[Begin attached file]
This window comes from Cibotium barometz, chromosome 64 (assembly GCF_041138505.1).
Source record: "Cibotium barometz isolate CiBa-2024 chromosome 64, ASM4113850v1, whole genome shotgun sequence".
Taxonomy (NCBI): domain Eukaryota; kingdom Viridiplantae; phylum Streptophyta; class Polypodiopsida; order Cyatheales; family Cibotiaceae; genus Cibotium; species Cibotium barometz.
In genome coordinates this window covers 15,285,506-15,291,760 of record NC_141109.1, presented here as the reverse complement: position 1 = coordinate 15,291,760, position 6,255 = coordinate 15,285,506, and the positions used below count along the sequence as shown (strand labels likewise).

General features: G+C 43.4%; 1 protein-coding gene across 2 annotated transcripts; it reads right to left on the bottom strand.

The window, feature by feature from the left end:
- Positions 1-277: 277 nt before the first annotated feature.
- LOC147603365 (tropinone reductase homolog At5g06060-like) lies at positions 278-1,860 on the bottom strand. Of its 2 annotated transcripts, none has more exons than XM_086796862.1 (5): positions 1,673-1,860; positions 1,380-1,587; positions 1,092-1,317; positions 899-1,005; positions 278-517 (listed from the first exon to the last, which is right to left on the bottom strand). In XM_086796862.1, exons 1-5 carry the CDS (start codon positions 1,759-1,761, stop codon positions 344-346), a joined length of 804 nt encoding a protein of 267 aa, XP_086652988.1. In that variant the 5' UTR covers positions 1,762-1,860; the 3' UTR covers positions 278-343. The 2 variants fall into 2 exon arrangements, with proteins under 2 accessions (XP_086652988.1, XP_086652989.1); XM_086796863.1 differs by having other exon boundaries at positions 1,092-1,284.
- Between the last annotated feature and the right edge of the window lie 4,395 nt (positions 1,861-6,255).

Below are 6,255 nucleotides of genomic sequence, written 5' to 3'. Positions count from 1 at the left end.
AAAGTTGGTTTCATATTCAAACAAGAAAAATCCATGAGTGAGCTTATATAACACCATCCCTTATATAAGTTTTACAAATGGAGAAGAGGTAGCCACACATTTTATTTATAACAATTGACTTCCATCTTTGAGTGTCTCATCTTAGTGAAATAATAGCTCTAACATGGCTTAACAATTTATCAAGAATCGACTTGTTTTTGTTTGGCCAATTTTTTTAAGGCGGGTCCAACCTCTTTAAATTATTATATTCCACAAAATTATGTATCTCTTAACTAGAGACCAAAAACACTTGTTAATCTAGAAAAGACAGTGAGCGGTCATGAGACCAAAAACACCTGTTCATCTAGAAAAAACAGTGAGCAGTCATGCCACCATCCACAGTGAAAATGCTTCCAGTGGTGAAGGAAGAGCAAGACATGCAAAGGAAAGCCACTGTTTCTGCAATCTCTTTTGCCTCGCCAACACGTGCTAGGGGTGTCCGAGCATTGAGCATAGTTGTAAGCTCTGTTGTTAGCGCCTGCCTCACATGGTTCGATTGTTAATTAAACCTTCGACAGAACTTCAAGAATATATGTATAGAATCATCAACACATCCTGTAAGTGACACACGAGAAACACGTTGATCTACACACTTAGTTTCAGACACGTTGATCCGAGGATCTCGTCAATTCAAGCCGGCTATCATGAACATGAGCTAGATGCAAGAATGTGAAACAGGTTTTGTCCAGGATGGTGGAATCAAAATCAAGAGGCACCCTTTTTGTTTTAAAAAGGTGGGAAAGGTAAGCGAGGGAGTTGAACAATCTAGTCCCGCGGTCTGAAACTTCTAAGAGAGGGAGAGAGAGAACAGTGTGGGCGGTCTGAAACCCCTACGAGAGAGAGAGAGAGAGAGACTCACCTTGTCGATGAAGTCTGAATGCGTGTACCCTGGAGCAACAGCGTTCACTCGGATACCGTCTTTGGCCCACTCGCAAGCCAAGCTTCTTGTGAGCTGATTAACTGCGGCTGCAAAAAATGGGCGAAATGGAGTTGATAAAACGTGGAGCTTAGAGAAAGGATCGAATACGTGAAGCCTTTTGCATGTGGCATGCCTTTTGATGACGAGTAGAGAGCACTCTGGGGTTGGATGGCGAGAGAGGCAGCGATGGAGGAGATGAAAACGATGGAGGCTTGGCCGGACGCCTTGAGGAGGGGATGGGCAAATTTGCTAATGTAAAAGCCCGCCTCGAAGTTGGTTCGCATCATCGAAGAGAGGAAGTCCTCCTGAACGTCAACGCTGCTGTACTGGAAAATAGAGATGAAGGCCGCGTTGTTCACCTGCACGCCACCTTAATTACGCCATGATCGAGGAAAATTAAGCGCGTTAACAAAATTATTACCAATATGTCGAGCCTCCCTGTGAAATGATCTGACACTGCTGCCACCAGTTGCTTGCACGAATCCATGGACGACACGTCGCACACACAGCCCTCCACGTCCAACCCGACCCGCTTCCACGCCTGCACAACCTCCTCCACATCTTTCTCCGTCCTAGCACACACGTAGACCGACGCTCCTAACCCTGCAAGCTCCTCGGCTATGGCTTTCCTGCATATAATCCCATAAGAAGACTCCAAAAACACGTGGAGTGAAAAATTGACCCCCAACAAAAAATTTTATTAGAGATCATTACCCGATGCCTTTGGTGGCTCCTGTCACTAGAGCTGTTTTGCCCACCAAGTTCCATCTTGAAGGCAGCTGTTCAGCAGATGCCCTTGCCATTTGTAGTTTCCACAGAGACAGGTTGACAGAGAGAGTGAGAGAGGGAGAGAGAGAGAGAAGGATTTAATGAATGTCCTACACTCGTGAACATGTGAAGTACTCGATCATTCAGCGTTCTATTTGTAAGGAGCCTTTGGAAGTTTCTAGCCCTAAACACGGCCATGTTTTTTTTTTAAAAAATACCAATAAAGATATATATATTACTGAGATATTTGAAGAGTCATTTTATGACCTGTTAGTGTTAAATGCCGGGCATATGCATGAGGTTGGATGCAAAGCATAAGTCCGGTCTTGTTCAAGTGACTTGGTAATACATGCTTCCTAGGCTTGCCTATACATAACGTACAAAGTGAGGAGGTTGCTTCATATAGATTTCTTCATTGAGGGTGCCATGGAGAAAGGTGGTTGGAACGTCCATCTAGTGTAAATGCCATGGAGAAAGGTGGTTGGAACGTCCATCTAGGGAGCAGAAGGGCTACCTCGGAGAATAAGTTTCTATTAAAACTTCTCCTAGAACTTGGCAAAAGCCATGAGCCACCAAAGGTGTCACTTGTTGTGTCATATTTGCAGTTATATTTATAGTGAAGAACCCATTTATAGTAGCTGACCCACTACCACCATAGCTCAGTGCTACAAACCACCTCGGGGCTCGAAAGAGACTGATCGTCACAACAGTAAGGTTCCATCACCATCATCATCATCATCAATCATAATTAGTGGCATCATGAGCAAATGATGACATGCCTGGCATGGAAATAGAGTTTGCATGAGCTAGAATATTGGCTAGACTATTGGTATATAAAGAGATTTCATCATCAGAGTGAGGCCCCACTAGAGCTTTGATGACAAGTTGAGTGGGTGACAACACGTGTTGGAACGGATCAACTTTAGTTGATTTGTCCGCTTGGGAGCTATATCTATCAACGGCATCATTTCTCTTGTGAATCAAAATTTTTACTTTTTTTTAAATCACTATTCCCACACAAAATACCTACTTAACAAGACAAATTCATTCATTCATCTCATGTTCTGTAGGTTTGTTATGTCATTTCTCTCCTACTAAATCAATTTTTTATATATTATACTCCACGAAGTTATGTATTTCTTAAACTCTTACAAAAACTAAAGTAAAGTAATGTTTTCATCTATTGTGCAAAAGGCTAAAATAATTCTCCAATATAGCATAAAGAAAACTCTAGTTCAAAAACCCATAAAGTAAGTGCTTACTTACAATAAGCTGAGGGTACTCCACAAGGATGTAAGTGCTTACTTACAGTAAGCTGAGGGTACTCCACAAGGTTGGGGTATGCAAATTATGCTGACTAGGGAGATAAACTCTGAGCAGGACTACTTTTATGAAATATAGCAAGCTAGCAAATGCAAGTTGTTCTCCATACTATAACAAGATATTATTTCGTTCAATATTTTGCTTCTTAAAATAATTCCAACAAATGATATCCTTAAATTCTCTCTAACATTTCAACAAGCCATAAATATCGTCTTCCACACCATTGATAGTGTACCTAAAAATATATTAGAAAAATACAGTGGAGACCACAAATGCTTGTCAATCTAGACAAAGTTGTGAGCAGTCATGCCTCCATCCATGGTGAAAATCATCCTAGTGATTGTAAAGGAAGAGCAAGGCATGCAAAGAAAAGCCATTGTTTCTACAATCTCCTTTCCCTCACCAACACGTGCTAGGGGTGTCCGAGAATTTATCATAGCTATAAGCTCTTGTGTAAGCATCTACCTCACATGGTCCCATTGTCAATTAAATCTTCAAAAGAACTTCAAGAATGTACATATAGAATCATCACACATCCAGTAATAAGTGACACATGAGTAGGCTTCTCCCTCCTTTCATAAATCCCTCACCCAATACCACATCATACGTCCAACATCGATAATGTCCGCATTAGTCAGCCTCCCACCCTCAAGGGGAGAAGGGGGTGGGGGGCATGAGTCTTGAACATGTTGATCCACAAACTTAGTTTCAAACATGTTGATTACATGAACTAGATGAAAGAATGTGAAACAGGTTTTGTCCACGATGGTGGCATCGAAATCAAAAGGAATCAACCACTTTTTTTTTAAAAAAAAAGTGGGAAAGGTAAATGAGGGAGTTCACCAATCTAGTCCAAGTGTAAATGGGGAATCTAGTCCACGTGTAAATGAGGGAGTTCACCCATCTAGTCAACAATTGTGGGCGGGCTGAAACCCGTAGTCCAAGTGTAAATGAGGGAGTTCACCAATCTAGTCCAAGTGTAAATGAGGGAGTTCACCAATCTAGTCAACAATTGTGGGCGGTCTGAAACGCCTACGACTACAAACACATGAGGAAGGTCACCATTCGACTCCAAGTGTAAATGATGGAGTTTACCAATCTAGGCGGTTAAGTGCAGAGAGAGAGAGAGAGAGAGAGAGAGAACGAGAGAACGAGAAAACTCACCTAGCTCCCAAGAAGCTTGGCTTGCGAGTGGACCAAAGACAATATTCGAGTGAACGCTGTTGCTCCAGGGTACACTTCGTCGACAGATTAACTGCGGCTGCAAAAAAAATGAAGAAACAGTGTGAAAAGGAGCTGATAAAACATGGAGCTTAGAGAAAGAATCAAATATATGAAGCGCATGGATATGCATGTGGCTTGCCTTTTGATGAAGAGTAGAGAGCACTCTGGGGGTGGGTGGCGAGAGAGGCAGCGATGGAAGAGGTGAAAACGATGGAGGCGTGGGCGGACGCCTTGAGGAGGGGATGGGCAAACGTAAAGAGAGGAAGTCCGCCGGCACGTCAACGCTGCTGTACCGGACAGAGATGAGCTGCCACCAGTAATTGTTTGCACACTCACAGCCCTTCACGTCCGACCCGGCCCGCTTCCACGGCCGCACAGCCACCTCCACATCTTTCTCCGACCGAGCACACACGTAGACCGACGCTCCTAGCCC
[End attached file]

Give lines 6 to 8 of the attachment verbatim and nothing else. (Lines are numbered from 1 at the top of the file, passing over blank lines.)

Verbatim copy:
The window, feature by feature from the left end:
- Positions 1-277: 277 nt before the first annotated feature.
- LOC147603365 (tropinone reductase homolog At5g06060-like) lies at positions 278-1,860 on the bottom strand. Of its 2 annotated transcripts, none has more exons than XM_086796862.1 (5): positions 1,673-1,860; positions 1,380-1,587; positions 1,092-1,317; positions 899-1,005; positions 278-517 (listed from the first exon to the last, which is right to left on the bottom strand). In XM_086796862.1, exons 1-5 carry the CDS (start codon positions 1,759-1,761, stop codon positions 344-346), a joined length of 804 nt encoding a protein of 267 aa, XP_086652988.1. In that variant the 5' UTR covers positions 1,762-1,860; the 3' UTR covers positions 278-343. The 2 variants fall into 2 exon arrangements, with proteins under 2 accessions (XP_086652988.1, XP_086652989.1); XM_086796863.1 differs by having other exon boundaries at positions 1,092-1,284.